Aspergillus mold is a very common type of mold that grows both indoors and outdoors and is found virtually all over the world. Most people who breathe in this type of mold have no reaction to it at all. However, for those people who are allergic to the mold aspergillus (a condition known as allergic aspergillosis), it can cause an immune response in the body that may include reactions such as high fever, asthma attacks, and in extreme cases, coughing up blood and mucus (referred to as hemoptysis).
Exposure to the mold aspergillus usually causes only minor symptoms in healthy adults, but some people are more susceptible to the health problems related to this type of mold. Most of these health problems are related to respiratory problems. In extreme cases, infections can spread rapidly to internal organs (the brain, heart, kidneys). Those individuals at the greatest risk include the elderly, infants and young children (because their immune systems are not yet fully developed), people with disorders of the immune system (AIDS, SCID, etc), individuals already suffering from asthma, pregnant women, and people who have been diagnosed with cystic fibrosis. In addition, any individuals recovering from serious illnesses or surgery, especially cancer or cancer chemotherapy treatments, are also at increased risk. Even healthy adults can be negatively affected by extended exposure to aspergillus mold.
The Mayo Clinic website lists several serious health problems that can result from exposure to aspergillus mold, including:
If you’re experiencing health problems you think may be related to mold exposure, see your doctor to get an accurate diagnosis and treatment. Your doctor may order a variety of tests to determine if exposure to aspergillus is causing your illness. These tests could include a chest x-tray, a test of any sputum (mucus coughed-up from the trachea and bronchi), and blood tests. In some more serious cases, a biopsy of your lungs may be recommended.
If it is determined that you’re experiencing symptoms caused by exposure to aspergillus, your doctor may prescribe oral steroids to help your breathing and to prevent or reduce the severity of your asthma attacks. Your doctor may also prescribe antifungal medications like amphotericin B or voriconazole to fight infection in your lungs, but you’ll need to be carefully monitored by your doctor while taking these drugs because they can cause kidney and liver damage in some people.
In order to recover fully from health problems related to exposure to aspergillus mold, you will need to avoid any further exposure. If high concentrations of this mold have been found in your home you should consider staying away from the contaminated areas, or if necessary, relocate somewhere outside the home until remediation procedures can be completed. If you must return to your home for any reason, your doctor may recommend wearing a respirator or a special face mask to prevent inhalation of any additional mold spores. However, to prevent symptoms from worsening, it is important to have all mold removed from your home without delay.
We recommend that clearance testing be done to be certain that all traces of mold have been removed. You can have a certified professional come in to test your home for mold. For a list of certified mold testers in your area, follow the link.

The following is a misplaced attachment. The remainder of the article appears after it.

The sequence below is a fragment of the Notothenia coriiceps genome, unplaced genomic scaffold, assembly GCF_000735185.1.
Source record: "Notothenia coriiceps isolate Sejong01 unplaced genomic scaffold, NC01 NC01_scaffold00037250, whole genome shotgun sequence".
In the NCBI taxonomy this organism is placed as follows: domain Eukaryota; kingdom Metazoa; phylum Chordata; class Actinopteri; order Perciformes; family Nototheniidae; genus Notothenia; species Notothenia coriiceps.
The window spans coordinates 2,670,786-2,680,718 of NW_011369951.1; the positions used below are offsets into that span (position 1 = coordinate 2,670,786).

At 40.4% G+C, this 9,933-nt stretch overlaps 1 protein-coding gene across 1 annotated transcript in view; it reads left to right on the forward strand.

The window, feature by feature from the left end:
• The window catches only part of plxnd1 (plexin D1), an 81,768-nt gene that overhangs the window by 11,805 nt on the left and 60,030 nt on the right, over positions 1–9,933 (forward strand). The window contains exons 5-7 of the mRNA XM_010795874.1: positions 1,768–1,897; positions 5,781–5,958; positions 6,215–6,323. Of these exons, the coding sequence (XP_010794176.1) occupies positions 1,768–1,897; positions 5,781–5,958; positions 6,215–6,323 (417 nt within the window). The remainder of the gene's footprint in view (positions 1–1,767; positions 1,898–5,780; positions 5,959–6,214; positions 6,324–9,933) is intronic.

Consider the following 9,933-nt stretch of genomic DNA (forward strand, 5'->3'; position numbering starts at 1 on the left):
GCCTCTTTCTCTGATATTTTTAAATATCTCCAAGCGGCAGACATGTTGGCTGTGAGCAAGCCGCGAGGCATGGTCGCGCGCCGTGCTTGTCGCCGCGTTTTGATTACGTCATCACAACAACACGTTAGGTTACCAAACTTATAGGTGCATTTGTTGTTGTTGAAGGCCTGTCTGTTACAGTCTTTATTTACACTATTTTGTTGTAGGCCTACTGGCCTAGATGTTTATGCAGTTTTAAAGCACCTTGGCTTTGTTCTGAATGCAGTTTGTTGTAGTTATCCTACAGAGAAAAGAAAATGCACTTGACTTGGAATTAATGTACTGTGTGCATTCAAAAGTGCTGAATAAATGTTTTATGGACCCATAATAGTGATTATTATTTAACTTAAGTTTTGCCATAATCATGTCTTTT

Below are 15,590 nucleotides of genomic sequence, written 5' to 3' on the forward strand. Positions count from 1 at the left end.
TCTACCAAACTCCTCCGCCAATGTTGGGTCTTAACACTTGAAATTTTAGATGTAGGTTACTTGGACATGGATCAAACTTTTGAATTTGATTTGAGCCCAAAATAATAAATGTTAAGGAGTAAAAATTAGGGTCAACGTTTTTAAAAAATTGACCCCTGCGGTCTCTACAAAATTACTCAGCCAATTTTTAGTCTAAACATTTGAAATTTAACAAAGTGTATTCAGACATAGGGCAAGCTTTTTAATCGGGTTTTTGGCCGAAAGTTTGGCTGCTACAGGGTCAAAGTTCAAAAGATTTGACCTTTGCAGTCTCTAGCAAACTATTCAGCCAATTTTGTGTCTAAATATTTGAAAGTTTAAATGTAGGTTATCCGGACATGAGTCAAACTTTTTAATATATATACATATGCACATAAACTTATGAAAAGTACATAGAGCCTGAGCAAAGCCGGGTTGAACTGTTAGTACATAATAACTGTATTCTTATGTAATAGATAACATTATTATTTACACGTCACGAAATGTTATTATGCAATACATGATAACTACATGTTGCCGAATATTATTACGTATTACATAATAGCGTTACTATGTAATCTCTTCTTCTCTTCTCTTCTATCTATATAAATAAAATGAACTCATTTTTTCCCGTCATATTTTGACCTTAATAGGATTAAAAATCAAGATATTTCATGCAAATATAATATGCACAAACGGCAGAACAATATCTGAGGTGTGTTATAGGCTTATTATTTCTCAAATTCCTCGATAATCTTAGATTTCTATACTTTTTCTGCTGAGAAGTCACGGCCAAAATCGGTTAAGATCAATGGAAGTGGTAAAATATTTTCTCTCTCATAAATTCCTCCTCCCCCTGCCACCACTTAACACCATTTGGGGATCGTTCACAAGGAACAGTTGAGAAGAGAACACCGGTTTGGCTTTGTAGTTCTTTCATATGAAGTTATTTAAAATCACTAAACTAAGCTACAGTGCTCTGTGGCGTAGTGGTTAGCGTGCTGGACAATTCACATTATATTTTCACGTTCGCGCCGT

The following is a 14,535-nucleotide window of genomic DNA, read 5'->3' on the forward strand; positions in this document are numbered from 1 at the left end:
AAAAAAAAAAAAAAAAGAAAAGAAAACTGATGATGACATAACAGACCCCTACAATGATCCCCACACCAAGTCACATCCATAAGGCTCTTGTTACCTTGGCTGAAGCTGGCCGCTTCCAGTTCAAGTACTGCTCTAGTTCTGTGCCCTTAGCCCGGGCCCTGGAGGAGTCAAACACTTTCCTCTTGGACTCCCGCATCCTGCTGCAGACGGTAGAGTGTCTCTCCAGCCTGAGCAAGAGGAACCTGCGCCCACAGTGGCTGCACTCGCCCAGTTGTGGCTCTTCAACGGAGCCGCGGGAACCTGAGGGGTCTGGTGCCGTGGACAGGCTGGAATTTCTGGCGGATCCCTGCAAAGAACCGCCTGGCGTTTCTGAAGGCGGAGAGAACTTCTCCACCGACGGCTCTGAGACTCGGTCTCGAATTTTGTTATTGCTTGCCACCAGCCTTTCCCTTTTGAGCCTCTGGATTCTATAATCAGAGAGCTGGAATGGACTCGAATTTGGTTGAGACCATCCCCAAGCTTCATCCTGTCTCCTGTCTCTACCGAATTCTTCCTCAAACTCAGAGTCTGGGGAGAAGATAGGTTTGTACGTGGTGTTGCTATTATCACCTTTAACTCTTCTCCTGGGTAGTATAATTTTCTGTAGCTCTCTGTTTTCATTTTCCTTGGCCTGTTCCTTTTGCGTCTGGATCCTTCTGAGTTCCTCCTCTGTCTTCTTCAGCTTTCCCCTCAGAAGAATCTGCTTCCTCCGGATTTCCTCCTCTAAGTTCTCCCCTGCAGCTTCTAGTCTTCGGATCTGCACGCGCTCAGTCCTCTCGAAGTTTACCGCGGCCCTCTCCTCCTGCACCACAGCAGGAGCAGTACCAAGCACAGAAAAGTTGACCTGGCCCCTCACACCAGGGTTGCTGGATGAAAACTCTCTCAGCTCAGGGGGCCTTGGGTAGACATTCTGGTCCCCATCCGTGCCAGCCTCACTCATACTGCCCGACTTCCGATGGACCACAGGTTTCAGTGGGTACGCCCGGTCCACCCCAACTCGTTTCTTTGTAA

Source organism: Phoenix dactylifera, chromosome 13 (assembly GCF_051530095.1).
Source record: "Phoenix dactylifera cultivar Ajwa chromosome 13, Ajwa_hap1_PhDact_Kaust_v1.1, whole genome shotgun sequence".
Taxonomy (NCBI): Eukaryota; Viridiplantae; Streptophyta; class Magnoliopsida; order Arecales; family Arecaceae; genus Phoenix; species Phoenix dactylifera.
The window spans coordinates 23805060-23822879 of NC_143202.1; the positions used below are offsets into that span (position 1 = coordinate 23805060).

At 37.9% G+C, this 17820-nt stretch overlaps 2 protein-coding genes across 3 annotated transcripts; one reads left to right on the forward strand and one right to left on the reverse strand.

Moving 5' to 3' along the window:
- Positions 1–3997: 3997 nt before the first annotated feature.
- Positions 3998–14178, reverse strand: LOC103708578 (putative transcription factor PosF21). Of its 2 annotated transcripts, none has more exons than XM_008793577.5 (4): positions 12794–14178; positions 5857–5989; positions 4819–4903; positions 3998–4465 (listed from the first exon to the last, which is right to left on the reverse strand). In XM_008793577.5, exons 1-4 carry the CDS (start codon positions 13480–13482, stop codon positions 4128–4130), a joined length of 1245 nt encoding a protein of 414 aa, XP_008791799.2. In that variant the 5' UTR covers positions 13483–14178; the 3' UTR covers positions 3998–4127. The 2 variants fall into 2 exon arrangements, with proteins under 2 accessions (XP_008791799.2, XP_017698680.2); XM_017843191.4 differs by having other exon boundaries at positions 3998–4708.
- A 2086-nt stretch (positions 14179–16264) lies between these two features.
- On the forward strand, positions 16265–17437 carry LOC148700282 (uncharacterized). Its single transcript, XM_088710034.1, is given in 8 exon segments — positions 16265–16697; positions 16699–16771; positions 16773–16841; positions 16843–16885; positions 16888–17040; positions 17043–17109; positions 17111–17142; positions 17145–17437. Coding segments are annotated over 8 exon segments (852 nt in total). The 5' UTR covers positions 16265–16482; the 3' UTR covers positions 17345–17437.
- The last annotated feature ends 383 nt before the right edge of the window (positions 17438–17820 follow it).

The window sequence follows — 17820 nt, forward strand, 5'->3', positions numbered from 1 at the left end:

If you’ve got aspergillus mold or some other type of mold growing in your home, we recommend calling in a mold removal professional for a free consultation. The U.S. Environmental Protection Agency (EPA) recommends hiring a professional to do the mold removal for you if you have mold covering an area greater than ten square feet, if you have mold in your household heating and ventilation system, or if you have health problems that might be made worse by exposure to mold.
Safe and complete mold remediation can be a complicated task for the do-it-yourself person. If you decide to attempt a mold remediation, containment should be one of your primary concerns. Before attempting any mold removal the areas contaminated by the mold must be isolated and contained to prevent the unwanted cross-contamination of unaffected areas in your home. Mold spores are easily disturbed and made airborne. Proper containment must include installing barriers and establishing negative air pressure BEFORE any attempt of the mold’s removal.
Also, protective clothing should be worn. This should include tyvek suits that cover your head and shoes. Full face respirators or face masks should be worn (if using a face mask also wear goggles for eye protection) to eliminate the possibility of inhaling any disbursed mold spores (the eyes, nose, and mouth are dangerous entry points for mold spores). Latex or rubber gloves should be worn under work gloves to protect your hands.
All materials that are affected by the mold must be removed and bagged for disposal BEFORE being removed from the contained areas. After removal, any remaining materials, structural or personal, should be vacuumed with a HEPA-rated vacuum and wiped down with an anti-bacterial detergent solution and allowed to dry.
As you can see, aspergillus mold remediation consists of a lot more than just removing the mold itself. You need planning, knowledge, and the proper techniques and equipment. Consulting a qualified expert is a smart way to go and you should consider getting expert advice before you make a mistake that could make the situation worse.
Even if you plan on handling the mold removal yourself, though, you can get some expert advice at no cost to you by scheduling a free consultation with an experienced professional. Follow the link for a list of mold removal professionals offering free consultations in your area.
Mayo Clinic: Aspergillosis
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